RICHMOND Tension between Senate Democrats and Republicans flared again Monday when legislation to weaken an abortion-related law was killed in committee without debate, leading its patron to angrily call the proceedings a “kangaroo court.”
That proposal from Sen. Ralph Northam, D-Norfolk, was a last-ditch attempt to negate a statute approved last year amid controversy that requires women to undergo an ultrasound before having an abortion.
His optional ultrasound bill, SB 1332, was heard at a hastily-convened Senate Education and Health Committee afternoon hearing.
It was just as quickly dispatched – on 8-3 vote without all members present – over Northam’s objections.
Things got testy moments after the hearing began when Sen. Steve Martin, the committee chairman, moved to table the bill without discussion of the bill, reasoning the panel had heard debate on similar bills.
Northam interjected, saying his bill to make ultrasounds optional is different from the measure to repeal last year’s law.
“I would hope you would know the difference,” snipped Northam, a physician running for lieutenant governor this year.
Then Martin, who is likewise running for lieutenant governor, countered that the outcome would effectively be the same under an already nixed repeal bill or the optional ultrasound proposal.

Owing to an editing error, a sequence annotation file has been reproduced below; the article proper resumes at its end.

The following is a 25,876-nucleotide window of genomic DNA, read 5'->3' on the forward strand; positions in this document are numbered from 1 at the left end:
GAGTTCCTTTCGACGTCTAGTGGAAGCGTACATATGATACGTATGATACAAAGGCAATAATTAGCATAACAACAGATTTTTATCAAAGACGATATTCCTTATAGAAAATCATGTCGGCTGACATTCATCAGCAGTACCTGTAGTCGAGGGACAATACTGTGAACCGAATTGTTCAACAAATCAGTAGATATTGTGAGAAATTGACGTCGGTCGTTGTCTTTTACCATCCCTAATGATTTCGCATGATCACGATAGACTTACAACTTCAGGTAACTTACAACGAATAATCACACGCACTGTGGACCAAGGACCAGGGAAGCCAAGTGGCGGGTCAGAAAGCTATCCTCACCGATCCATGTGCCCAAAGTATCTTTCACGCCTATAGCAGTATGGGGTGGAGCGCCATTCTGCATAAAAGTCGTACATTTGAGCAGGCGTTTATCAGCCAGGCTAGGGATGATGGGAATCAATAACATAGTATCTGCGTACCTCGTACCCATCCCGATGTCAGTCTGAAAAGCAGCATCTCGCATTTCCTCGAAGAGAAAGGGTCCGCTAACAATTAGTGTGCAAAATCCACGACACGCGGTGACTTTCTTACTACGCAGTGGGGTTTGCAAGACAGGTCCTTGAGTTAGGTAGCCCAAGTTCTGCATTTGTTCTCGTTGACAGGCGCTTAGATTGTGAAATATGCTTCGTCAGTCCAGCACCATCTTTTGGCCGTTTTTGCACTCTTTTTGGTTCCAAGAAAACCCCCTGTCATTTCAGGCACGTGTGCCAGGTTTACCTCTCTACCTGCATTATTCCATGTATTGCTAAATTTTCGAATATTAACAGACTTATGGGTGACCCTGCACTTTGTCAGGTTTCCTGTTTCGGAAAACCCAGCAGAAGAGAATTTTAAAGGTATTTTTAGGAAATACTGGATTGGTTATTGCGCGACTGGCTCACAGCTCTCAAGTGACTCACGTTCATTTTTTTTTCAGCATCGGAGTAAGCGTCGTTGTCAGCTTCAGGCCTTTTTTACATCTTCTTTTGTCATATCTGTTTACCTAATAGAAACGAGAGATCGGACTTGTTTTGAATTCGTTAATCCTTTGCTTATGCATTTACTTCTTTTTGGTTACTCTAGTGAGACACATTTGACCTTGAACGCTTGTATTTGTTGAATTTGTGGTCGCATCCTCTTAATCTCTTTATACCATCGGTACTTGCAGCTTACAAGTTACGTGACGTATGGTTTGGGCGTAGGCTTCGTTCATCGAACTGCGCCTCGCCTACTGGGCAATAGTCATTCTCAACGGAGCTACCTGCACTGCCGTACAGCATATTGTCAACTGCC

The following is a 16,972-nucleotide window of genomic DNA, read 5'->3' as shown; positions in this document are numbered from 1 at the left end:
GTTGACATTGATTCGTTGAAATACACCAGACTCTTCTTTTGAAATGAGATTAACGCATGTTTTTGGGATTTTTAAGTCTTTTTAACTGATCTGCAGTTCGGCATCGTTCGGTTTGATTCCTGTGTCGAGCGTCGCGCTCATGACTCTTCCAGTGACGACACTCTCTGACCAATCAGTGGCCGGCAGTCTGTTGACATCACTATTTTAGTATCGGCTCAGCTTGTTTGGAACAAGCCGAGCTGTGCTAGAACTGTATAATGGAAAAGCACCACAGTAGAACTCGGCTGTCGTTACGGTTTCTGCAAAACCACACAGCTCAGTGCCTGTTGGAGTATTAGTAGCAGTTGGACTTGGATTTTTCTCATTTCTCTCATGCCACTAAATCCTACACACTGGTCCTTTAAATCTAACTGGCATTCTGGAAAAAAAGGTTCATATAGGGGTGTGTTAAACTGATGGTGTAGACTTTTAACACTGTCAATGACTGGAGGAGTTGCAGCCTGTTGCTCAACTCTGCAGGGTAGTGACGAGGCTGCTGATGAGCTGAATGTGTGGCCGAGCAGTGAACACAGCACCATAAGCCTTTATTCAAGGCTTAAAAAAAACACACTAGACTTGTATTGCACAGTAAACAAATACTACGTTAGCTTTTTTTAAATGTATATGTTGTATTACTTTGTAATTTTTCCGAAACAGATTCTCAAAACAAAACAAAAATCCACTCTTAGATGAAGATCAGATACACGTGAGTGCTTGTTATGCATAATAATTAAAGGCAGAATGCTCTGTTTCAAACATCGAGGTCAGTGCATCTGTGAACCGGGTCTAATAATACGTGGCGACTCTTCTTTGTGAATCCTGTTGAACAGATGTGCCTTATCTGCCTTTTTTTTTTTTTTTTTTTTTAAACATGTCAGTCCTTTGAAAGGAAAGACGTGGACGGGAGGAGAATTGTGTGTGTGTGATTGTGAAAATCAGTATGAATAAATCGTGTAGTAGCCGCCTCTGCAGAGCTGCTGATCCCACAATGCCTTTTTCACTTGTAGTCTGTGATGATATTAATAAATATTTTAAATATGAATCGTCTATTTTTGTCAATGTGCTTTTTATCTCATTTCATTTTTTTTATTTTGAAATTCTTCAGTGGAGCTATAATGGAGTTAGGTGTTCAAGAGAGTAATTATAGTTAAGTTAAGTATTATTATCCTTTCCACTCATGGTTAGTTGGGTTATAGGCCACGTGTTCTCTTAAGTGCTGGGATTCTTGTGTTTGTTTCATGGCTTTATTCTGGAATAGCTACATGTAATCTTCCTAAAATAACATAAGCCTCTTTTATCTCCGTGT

“We have heard that bill now twice,” Martin, R-Chesterfield County, told reporters afterwards. “We’ve had a full hearing before both committees and subcommittees previously.”
Proposals from Northam and other Democrats to undo the ultrasound law passed last year and override rules holding abortion clinics to hospital-like building standards failed in Martin’s committee earlier this month.
And now, as a key deadline for determinative action on legislation approaches, Martin said he’s trying to clear a committee docket with about 50 bills remaining in the queue and one scheduled meeting left before then.
Northam had hoped the fate of this bill might be different, especially after meeting last week with representatives of Attorney General Ken Cuccinelli who indicated he conceptually supported the measure.
Signals apparently got crossed sometime between then and Monday because a Cuccinelli spokesman said Northam never followed up with them and they weren’t advised about Monday’s meeting.
Northam disputes that account of how things unfolded.
What’s undisputed is that the rancor which divided Senate partisans last year on power-sharing and social legislation is again in full bloom after last week’s redistricting rewrite by Senate Republicans.
“They’re not interested in listening to the public. They’re not interested in debating the topic,” Sen. Janet Howell, D-Fairfax County, said of Republican senators.
Howell complained the meeting was called with short-notice when everyone wasn’t present and GOP officials proceeded “with their railroad . . . and that’s the way things seem to be going around here.”
Martin rejected claims Democrats were treated unfairly, recalling that Republicans often found themselves on the short-end of procedural decisions when they weren’t in power.
After the hearing, two Richmond-area doctors who’d hoped to testify in support of the bill lamented the lack of public comment and the ultrasound mandate they see as government intrusion into medicine.
“I’m astounded that they could railroad such important bills without even considering or discussing it,” said Dr. Ike Koziol, a urologist who called a pre-abortion ultrasound medically unnecessary.
- Julian Walker, The (Norfolk Virginian-Pilot)